This locomotive demonstrated significant advances in performance and efficiency compared to standard SAR steam practice, but the work came at a time when the phasing out of steam traction had already reached an advanced stage, and was too late to stop it continuing. Wardale therefore left the SAR to join the American Coal Enterprises' (ACE) team in the USA in 1984, charged with developing classical Stephensonian steam traction for export to developing railways. Unfortunately ACE failed to secure its start-up capital, but in 1985 Wardale was part of a small delegation from the UK invited to China by the Chinese National Railways to discuss improving its QJ Class heavy freight 2-10-2's, which were then still being manufactured. As a result of this he became the Technical Consultant to the Datong Locomotive Factory in 1986, and produced the full design for the necessary modifications to this class. However this work also came too late, for during the course of the 3-year contract at Datong the Chinese Railways' policy changed from one of continued reliance on steam traction to one of phasing it out as quickly as possible. Although the design work was completed it was therefore not possible to put it into practice, practical work being limited to a certain amount of component testing.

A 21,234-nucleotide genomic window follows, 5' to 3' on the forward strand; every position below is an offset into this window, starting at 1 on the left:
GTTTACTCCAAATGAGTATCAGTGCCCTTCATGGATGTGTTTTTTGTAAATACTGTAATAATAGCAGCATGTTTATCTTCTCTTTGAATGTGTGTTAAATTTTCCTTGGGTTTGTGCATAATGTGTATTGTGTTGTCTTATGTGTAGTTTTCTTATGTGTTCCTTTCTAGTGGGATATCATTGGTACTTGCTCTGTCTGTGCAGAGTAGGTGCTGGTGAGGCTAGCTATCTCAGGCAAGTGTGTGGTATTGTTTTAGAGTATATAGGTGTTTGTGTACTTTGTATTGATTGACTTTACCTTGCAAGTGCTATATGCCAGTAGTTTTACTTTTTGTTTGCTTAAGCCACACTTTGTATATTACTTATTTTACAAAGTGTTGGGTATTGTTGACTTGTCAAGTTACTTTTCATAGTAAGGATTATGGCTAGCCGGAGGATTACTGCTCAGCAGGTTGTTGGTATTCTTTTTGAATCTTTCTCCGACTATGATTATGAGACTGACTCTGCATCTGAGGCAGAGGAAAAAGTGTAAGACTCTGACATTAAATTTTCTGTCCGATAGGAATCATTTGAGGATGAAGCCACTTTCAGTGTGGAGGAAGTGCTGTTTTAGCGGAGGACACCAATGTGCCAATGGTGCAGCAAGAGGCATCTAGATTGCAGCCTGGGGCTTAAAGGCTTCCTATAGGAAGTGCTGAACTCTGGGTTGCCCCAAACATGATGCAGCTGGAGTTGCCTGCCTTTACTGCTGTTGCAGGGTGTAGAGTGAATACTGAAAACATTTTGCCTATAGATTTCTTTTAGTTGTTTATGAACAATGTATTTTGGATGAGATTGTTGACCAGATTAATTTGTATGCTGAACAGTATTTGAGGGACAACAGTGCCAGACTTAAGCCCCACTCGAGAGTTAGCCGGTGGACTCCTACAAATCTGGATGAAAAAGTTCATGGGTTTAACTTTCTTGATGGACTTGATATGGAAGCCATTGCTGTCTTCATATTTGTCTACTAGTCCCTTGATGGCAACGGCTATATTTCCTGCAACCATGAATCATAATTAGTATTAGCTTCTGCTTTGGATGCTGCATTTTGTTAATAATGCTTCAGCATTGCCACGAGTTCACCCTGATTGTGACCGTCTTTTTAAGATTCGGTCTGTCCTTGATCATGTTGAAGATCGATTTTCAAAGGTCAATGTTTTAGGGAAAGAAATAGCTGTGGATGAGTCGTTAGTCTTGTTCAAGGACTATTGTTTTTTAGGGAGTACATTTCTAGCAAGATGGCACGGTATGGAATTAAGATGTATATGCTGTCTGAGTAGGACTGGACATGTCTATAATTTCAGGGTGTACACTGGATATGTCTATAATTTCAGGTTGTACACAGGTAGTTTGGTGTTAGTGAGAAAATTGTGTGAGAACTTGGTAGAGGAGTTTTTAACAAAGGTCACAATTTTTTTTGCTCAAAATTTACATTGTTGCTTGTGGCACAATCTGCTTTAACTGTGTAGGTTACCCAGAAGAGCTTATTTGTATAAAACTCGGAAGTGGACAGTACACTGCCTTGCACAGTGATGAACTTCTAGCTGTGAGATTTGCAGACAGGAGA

Wardale left Datong in 1989 and has since, amongst other pursuits, written a critically acclaimed book, The Red Devil and Other Tales from the Age of Steam, describing his work on steam locomotives in South Africa, America and China.
David completed the Fundamental Design Calculations for the 5AT in 2005 and continues to support the project with technical advice. He now lives in semi-retirement in Scotland.